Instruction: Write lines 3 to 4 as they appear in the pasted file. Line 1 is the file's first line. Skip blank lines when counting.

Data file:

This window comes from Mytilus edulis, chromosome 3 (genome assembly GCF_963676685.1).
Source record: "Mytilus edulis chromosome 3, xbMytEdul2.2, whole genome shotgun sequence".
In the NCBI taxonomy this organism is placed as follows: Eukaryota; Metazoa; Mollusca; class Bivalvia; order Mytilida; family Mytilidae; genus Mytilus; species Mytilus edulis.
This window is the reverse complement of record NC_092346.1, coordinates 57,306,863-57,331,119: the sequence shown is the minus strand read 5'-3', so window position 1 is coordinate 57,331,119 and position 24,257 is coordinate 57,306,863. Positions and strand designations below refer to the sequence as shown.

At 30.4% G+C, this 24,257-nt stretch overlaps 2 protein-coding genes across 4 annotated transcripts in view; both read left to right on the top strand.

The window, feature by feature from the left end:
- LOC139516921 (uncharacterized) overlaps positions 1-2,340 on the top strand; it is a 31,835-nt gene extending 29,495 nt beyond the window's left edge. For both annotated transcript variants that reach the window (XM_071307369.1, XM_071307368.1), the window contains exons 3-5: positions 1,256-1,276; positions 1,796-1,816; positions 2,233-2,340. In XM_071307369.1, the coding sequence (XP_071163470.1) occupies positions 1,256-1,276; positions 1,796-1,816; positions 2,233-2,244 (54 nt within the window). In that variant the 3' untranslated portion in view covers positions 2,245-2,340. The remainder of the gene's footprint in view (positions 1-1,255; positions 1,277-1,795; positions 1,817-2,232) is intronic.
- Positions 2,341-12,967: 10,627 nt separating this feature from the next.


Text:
In the NCBI taxonomy this organism is placed as follows: Eukaryota; Metazoa; Mollusca; class Bivalvia; order Mytilida; family Mytilidae; genus Mytilus; species Mytilus edulis.
This window is the reverse complement of record NC_092346.1, coordinates 57,306,863-57,331,119: the sequence shown is the minus strand read 5'-3', so window position 1 is coordinate 57,331,119 and position 24,257 is coordinate 57,306,863. Positions and strand designations below refer to the sequence as shown.